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  1. #1
    Just Joined! uhcafigdc's Avatar
    Join Date
    May 2009
    East Coast USA

    Lightbulb Read only access via /etc/sudoers?

    I want to create a special user that will run a script that creates a backup of the /etc directory using rsync.

    In order to let this user read all of /etc, it needs to have some kind of sudo privilege.

    If I make an entry in the sudoers file letting the user execute rsync within the /etc directory, then this user can also write to the /etc directory with rsync, which is not good.

    Is it possible to give a user read-only access to a directory using the sudoers file? I saw a solution which restricts the user to use only /bin/cat, but I want to use rsync to make the backups.

  2. #2
    Trusted Penguin Irithori's Avatar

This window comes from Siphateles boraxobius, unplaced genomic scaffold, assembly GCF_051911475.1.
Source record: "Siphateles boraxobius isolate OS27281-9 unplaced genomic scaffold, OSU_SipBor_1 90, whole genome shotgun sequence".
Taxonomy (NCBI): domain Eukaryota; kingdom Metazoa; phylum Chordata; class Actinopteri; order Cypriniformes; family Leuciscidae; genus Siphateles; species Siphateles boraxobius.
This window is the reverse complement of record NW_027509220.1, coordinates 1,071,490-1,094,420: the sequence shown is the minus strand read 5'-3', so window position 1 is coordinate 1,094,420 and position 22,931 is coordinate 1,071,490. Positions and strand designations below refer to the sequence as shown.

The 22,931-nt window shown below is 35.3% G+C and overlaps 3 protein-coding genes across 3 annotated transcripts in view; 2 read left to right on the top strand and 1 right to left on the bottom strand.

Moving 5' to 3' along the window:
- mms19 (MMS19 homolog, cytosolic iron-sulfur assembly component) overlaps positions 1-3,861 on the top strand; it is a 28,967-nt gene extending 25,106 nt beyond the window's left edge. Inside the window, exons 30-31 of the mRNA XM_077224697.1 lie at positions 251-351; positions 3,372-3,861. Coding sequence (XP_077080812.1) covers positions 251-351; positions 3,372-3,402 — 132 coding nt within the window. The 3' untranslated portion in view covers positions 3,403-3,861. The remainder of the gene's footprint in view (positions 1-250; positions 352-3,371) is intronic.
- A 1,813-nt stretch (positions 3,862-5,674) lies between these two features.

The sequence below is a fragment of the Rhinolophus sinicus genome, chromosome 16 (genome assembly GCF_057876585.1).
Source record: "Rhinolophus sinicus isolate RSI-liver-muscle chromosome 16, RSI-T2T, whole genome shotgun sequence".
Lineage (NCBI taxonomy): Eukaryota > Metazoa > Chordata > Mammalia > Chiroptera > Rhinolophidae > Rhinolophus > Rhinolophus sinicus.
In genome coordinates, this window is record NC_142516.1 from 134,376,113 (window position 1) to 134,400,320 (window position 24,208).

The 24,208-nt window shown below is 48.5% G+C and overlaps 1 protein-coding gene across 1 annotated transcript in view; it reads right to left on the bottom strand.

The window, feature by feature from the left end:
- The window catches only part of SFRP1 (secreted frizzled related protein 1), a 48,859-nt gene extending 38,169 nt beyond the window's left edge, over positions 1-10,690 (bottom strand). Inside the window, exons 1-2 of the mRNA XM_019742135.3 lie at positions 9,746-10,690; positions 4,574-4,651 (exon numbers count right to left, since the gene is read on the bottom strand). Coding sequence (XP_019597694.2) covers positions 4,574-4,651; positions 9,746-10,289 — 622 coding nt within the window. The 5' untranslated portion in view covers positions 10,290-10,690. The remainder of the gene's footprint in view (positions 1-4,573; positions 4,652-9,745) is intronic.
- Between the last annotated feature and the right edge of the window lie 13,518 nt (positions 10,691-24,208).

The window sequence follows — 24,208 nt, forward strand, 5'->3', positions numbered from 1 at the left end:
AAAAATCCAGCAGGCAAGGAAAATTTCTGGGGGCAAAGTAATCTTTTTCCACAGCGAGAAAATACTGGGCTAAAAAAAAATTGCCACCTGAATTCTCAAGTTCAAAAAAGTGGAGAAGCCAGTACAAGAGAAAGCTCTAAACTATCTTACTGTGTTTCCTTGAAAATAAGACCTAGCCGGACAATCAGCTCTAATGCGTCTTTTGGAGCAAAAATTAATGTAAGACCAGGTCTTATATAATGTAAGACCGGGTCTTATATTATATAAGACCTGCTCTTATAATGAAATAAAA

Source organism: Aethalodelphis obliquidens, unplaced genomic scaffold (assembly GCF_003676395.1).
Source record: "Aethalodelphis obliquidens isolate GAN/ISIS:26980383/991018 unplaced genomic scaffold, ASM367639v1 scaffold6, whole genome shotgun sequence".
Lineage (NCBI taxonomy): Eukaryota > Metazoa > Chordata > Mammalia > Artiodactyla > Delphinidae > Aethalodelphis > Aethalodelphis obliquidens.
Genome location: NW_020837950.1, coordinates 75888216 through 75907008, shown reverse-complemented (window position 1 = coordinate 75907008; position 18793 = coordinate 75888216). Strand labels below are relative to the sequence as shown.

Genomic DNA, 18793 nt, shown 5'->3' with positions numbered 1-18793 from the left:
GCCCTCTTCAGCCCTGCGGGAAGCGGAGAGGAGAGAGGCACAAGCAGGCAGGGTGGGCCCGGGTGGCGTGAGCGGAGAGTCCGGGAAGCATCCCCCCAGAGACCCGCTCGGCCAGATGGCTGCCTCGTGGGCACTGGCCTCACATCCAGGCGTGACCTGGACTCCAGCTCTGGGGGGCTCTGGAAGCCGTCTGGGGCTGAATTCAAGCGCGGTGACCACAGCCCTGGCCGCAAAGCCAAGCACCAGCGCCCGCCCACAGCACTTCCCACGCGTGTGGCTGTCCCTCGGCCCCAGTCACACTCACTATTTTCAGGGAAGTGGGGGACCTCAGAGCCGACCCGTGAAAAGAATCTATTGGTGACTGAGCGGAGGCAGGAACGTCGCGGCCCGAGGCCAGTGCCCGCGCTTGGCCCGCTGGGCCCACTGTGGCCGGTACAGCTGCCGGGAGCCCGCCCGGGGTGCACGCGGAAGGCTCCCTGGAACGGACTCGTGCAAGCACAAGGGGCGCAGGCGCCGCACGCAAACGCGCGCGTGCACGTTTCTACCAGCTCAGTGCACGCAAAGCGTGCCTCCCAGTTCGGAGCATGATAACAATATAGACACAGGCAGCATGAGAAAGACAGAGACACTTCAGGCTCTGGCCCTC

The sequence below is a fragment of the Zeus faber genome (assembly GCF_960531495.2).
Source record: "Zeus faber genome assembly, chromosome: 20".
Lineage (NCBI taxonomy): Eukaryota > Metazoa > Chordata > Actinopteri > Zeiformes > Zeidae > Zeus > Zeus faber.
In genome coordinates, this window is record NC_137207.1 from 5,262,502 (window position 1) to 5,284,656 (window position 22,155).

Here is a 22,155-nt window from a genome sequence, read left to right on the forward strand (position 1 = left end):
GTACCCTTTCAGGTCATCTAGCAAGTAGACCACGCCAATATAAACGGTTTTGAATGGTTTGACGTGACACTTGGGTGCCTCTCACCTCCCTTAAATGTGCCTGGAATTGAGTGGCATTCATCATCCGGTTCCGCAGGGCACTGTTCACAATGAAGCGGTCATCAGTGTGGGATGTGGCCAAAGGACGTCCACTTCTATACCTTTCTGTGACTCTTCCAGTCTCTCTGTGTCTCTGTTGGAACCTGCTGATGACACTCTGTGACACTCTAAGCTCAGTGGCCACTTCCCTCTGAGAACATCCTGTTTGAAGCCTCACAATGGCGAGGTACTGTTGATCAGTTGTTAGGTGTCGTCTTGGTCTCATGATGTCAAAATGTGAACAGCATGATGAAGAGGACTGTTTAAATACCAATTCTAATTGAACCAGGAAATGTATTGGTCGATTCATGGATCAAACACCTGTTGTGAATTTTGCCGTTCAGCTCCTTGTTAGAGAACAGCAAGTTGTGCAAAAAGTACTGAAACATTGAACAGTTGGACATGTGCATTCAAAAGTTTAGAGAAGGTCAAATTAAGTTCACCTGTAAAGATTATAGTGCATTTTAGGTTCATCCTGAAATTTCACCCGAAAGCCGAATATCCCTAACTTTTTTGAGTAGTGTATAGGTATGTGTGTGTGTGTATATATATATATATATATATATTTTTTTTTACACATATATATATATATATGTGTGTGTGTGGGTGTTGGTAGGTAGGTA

Join Date
    May 2009
    This could be done by configuring and running rsync as a daemon.
    You would start it with root privileges, hence rsyncd has potentially full access to everywhere.
    Then you define a module for the path /etc.
    That module would be restricted to read only by configuration.
    It will also allow access for "special user".

    But imho, there are better ways than this:
    If I interpret your post correctly, then your goal is to have a script for systemconfigbackup,
    but you want a safeguard against accidentally overwritting /etc. Is that correct?

    If yes, then
    1) you might want to try one of the well established backup suites like amanda or bacula.
    2) and/or use a config management tool like puppet

    bacula if a mere backup is enough, and puppet if you want to control and maintain your machines in a programmatical way.
    You must always face the curtain with a bow.

  3. #3
    For something like that I would just use acls.

    Essentially you would use setfacl to set that particular user to have 400 /etc.

    You might have to enable the acl mount option depending on the version / distro you are running.


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